Mexico News has a nice little article about how many foreigners (i.e. non-Mexicans) visit and live in the Riviera Maya:
“Quintana Roo, especially destinations like Tulum, Playa del Carmen, Cozumel and Cancun, are very popular places for people from overseas to reside in. Having an Italian, German, Argentinian neighbor (or from anywhere else around the world) is no surprise at all, if you live in these destinations.
“As a matter of fact, Quintana Roo is the state that receives the highest number of foreigners of Mexico …”
The article does a great job of showing how you’ll find neighbors and visitors from all over the world, all around you. (Read the entire article here.)
However, there’s a little point that isn’t very accurate: “Having said this, those who enter Mexico across the state, generally don’t stay here.” True, I agree with that.
But then the writer begins to cite “official figures from the National Migration Institute” on the numbers of expats:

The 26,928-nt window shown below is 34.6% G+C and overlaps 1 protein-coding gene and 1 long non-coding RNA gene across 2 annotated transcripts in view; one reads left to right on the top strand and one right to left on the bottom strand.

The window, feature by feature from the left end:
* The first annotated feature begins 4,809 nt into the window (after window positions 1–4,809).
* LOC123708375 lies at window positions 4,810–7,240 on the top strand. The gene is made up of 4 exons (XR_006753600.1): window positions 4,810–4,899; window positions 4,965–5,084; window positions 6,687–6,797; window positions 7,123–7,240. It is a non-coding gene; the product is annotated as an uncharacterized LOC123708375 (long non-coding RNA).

Are you kidding? 2015 Americans? I think there are more Americans in the condos next door than that!
Let me see, there’s Jim, Sally, Dana, Doug, … just kidding!
But in all seriousness, I’ve heard numbers upwards of 10,000. Just from the feeling of how many Americans I see around, I think that would be closer. Now, of course, the “feeling” of how many there are is boosted by the large number of tourists. But even during low season, there are expats everywhere.
On the other hand, these “official” numbers count only those who register. Most expats I know don’t register. In fact, I don’t think I know any who do.
I’ve written about similar topics before. When it comes to counting the expats, it’s mostly guesswork. But one think we can say with a good deal of confidence is that these “official” numbers are fairly useless.
-by Thomas Lloyd